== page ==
Sound — 9
"Atonement" is the tenth studio album by revered American institution Immolation. Being at the very epicenter of USDM way back in the early '90s, the band and the scene itself has changed in a myriad of ways since those nascent days. "Dawn of Possession" may be a piece of history but having a look at what the band does now, where in the world have they landed?
"Where" because that '90s sound is so far behind them.
"Atonement" is a bit of everything in a way: a bit of tech death, a bit of atonal nonsense a la Gorguts, a bit of Behemoth, all bound to a sturdy death metal base.
The first song - "The Distorting Light" - runs the gamut of these sounds within the first minute, starting with a discordant and atmospheric riff that goes into a heavy '90s groove then back to the first. It's easy to pinpoint the differences between each riff and section but what's intriguing is how seamless the movement between each one becomes. Not that the styles were necessarily discordant with each other but they do craft some very fine songs out of these parts. So seamless is this songwriting that it wouldn't even be remiss if the band turned the first two songs into one 8 minute death metal opus, for example.
Dynamics are put to good use too. Deathcore often gets a not entirely undeserved amount of mud flinging for reliance on breakdowns but the key thing about the concept is that it works. While certainly not breaching deathcore on this album, Immolation use dynamics to great effect. "Fostering the Divide" splits up its grander moments with drum breaks that empty out space but also build tension. It leads to a more fulfilling listen that lets you fall for surprises more easily.
Production-wise, there's little to fault in the eyes of the audio purist. The delay-heavy lead tone is a much welcomed DM trope, as well. However, fans of the more "raw" or "vintage" sound of death metal probably won't be so pleased with the ultra-clear, low-drive guitar tone and punchy drum sounds.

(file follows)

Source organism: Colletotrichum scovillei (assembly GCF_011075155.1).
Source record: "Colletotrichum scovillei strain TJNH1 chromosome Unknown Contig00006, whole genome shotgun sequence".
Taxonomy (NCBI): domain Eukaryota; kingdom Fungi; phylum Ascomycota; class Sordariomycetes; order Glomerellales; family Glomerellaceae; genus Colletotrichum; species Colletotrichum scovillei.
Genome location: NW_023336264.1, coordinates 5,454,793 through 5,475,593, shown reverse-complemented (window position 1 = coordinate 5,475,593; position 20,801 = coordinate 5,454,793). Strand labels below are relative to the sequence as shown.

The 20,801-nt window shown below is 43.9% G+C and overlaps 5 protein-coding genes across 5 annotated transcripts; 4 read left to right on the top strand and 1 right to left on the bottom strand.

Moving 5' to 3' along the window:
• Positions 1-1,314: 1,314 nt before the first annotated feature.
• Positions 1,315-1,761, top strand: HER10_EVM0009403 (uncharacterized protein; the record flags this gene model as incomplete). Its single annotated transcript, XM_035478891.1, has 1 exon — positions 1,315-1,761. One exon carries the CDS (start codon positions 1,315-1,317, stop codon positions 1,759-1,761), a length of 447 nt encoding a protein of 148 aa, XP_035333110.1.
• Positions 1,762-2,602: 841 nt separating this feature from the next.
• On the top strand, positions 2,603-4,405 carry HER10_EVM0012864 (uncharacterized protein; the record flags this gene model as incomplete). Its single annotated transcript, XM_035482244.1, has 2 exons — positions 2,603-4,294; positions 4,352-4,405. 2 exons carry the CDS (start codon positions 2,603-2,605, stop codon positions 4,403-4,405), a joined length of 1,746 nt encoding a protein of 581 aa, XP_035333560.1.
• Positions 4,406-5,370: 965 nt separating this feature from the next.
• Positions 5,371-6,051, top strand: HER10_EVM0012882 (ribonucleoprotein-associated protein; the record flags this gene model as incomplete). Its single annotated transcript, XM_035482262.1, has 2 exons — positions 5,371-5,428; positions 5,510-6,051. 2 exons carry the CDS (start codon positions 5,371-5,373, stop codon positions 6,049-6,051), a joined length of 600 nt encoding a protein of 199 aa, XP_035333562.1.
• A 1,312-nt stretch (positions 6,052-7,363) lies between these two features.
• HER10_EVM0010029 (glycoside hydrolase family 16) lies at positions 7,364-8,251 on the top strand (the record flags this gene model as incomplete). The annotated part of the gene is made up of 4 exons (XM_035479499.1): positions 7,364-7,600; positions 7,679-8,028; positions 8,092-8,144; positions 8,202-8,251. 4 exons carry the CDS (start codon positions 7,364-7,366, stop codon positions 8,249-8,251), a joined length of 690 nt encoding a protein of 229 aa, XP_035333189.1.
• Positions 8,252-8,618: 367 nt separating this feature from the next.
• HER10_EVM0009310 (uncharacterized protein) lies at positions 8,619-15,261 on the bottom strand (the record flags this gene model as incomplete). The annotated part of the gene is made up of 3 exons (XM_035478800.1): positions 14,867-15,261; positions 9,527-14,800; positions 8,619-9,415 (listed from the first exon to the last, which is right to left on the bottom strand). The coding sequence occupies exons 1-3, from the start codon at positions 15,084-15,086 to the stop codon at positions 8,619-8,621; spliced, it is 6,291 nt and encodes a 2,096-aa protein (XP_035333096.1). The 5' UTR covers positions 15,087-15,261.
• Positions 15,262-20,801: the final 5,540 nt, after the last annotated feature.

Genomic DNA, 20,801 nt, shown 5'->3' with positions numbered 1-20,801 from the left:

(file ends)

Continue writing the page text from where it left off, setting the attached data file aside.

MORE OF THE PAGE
Thing is, this album is good. Good for a death metal album as well, but it only just about reaches "good." It's memorable in the same way a cup of luxurious salted caramel hot chocolate with cream might be: you'll remember it for the feeling it gave you but you'll have trouble describing and recalling the flavour. It just felt good, you know? You'd probably buy it again but still struggle to remember the taste. However, the warm feeling in your guts will last a long time yet.
Lyrics — 8
Listening to the latest Six Feet Under album shed some light on what the nadir for vocal ability of '90s DM bands could be. Bands from that era are all reaching their mid-to-late 40's at this point and there are few vocalists from that time that can pull off what they put down on tape all those years ago. Ross Dolan is very much at the top of his game here. Although a little monotone in pitch and expression, his rhythmic control and his delivery feels almost like oratory in it's performance. There's a little bit of the '90s simplicity still clawing its way back in such as in the Bloodbath-ish title track of "Atonement." However, it's more of a mild annoyance in the grand scheme of the albums whole.
Lyrically, "Atonement" appears to have a focus on division, external hidden forces and self-realization with a healthy dose of apocryphal phrasing in there. Songs like "Fostering the Divide" are allusions to modern political climates, condemning the overall systems in place rather than any one part of it. Written in that gratuitously grandiose way of death metal, the concepts in lyrical form work exceedingly well with Dolan's vocal performance. So many bands in the subgenres of DM tend to overextend their ability to the point where too much is packed into to a short space and Immolation has avoided that problem while delivering a punctuated and commendable message.
Overall Impression — 7
To revisit the "hot chocolate" analogy, Immolation has definitely brought out a strong and varied album. It's just that while its cohesiveness and varied, well-used writing techniques makes a great baseline, there's a lack of memorability across the board. Some riffs and atmospheres will catch your ear and probably lodge itself in there for a good while but much like the hot chocolate, you'll wonder what it tasted like several hours after ingesting it.
Songs to look out for: "The Distorting Light," "When the Jackals Come," "Rise of the Heretics," "Epiphany."